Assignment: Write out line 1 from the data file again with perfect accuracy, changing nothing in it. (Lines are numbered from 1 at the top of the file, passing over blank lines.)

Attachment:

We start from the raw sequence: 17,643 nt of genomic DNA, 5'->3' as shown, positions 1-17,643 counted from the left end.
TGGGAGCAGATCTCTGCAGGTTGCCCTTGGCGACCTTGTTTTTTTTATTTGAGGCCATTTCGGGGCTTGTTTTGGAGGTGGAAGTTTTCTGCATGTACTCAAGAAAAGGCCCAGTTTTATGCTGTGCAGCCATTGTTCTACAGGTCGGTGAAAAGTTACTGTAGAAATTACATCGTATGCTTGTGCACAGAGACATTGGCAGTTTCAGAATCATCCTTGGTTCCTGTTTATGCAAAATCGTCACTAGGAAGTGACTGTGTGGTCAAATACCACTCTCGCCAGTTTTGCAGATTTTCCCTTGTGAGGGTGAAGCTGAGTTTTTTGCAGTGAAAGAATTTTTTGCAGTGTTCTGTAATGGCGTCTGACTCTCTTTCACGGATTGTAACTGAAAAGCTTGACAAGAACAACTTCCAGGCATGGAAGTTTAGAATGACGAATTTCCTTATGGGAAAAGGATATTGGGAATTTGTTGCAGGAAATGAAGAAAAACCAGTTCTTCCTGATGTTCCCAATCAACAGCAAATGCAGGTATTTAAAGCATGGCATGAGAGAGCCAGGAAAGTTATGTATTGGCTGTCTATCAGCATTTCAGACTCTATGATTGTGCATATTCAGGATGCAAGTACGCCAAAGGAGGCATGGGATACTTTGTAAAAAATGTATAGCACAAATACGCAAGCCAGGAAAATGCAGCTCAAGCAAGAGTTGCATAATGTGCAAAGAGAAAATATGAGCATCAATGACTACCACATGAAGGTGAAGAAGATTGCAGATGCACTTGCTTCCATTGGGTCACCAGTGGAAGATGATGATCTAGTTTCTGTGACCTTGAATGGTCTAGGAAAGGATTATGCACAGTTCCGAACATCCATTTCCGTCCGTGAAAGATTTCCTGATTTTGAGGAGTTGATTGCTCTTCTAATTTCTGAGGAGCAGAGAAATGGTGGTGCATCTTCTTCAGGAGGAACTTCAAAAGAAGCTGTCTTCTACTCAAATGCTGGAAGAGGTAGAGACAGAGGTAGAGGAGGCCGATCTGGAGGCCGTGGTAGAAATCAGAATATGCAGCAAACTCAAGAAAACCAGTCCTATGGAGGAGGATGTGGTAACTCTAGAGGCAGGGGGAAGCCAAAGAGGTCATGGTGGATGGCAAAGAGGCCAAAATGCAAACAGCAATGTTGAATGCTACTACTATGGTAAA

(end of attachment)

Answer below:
We start from the raw sequence: 17,643 nt of genomic DNA, 5'->3' as shown, positions 1-17,643 counted from the left end.